Thanks to work by USDA scientists, you may soon be able to forget taking a vitamin E pill and instead get it from a buttered ear of corn.

Edgar Cahoon, a biologist with the USDA-ARS Plant Genetics Research Unit, and his colleagues from DuPont Crop Genetics, have produced corn with six times the vitamin E content of regular corn.

“Most of the biotechnology we hear about has been directed toward reducing the farmer's input costs,” Cahoon says. “Our research, however, involves the development of a trait that improves the dietary quality of food.”

Vitamin E positively affects human health because it's a powerful antioxidant that protects cells from oxidation damage caused by “free radicals.” These radicals attack the cells' membranes, proteins and DNA, contributing to the development of health problems such as heart disease, diabetes, cataracts and cancer.

Although vitamin E corn does have other benefits, it was originally produced for a Pioneer Hi-Bred study aimed to improve the quality of corn for livestock feed applications. After studying how vitamin E is made in cereal grains such as barley, wheat and rice, researchers identified a key gene responsible for the production of the vitamin in barley seeds and introduced that gene into corn seeds.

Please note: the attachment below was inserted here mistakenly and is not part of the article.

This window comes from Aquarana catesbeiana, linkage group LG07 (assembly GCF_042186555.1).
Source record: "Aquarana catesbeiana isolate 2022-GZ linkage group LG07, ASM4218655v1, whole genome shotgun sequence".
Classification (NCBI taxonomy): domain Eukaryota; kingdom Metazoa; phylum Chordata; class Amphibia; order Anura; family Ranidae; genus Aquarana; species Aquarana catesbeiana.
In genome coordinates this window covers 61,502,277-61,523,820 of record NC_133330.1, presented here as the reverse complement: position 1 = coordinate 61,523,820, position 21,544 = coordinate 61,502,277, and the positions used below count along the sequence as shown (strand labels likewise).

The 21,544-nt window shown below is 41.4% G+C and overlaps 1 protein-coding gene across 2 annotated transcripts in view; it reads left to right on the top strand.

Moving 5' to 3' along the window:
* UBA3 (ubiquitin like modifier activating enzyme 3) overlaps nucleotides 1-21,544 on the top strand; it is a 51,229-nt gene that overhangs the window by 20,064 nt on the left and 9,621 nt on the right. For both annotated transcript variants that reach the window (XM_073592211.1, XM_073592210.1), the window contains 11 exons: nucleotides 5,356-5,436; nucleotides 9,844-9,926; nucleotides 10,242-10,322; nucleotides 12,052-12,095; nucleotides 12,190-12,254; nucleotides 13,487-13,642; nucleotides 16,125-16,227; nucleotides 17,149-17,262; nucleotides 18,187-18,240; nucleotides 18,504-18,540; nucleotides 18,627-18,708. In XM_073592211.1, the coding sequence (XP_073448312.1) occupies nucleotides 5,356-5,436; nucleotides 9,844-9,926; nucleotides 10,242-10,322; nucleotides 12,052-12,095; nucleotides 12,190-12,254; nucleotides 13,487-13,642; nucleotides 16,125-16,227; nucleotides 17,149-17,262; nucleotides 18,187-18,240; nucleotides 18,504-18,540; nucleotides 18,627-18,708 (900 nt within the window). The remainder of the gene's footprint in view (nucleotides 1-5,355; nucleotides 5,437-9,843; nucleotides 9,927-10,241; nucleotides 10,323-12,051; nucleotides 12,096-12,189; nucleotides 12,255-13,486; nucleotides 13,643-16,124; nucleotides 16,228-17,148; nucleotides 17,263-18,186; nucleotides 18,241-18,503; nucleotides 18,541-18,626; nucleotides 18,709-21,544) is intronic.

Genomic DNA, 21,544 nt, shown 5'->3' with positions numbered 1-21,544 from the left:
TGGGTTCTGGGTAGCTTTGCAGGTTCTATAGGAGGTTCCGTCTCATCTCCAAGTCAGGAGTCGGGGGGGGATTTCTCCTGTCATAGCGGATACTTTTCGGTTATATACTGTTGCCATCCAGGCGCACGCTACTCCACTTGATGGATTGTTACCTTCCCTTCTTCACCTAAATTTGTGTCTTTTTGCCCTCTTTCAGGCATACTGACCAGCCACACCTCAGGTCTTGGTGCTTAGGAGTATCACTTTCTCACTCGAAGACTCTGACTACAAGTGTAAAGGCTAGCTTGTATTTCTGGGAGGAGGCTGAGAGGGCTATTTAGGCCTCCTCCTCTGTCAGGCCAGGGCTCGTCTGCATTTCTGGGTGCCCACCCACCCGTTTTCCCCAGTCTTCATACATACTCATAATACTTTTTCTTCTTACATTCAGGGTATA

“The combination of the gene and where it is expressed give the high level of this type of vitamin E,” says William Hitz, a research fellow with Pioneer Hi-Bred International, Inc., who was also involved in the project.

The corn must be tested extensively before it's available for consumers. Cahoon says it may be five to seven years before this product is available commercially.